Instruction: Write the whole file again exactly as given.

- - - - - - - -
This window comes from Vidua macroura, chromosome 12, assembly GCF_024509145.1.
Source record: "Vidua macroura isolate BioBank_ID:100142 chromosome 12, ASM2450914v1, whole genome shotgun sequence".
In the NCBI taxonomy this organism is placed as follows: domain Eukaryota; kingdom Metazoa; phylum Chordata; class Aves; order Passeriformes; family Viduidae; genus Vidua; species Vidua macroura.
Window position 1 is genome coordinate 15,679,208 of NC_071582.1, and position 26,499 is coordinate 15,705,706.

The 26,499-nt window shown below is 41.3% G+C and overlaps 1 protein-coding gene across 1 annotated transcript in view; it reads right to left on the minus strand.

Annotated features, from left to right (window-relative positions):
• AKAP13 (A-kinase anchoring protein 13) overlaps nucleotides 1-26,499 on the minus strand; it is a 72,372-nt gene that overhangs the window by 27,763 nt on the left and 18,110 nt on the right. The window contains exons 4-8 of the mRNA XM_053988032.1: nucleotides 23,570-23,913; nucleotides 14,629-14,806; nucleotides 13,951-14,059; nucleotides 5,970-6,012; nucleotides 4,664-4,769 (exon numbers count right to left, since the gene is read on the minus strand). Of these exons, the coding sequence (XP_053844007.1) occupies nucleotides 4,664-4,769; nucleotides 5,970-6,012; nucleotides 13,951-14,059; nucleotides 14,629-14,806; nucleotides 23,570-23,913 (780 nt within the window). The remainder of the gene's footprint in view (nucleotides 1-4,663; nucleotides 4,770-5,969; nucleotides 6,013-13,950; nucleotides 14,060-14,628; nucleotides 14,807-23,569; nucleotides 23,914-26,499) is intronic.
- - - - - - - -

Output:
This window comes from Vidua macroura, chromosome 12, assembly GCF_024509145.1.
Source record: "Vidua macroura isolate BioBank_ID:100142 chromosome 12, ASM2450914v1, whole genome shotgun sequence".
In the NCBI taxonomy this organism is placed as follows: domain Eukaryota; kingdom Metazoa; phylum Chordata; class Aves; order Passeriformes; family Viduidae; genus Vidua; species Vidua macroura.
Window position 1 is genome coordinate 15,679,208 of NC_071582.1, and position 26,499 is coordinate 15,705,706.

The 26,499-nt window shown below is 41.3% G+C and overlaps 1 protein-coding gene across 1 annotated transcript in view; it reads right to left on the minus strand.

Annotated features, from left to right (window-relative positions):
• AKAP13 (A-kinase anchoring protein 13) overlaps nucleotides 1-26,499 on the minus strand; it is a 72,372-nt gene that overhangs the window by 27,763 nt on the left and 18,110 nt on the right. The window contains exons 4-8 of the mRNA XM_053988032.1: nucleotides 23,570-23,913; nucleotides 14,629-14,806; nucleotides 13,951-14,059; nucleotides 5,970-6,012; nucleotides 4,664-4,769 (exon numbers count right to left, since the gene is read on the minus strand). Of these exons, the coding sequence (XP_053844007.1) occupies nucleotides 4,664-4,769; nucleotides 5,970-6,012; nucleotides 13,951-14,059; nucleotides 14,629-14,806; nucleotides 23,570-23,913 (780 nt within the window). The remainder of the gene's footprint in view (nucleotides 1-4,663; nucleotides 4,770-5,969; nucleotides 6,013-13,950; nucleotides 14,060-14,628; nucleotides 14,807-23,569; nucleotides 23,914-26,499) is intronic.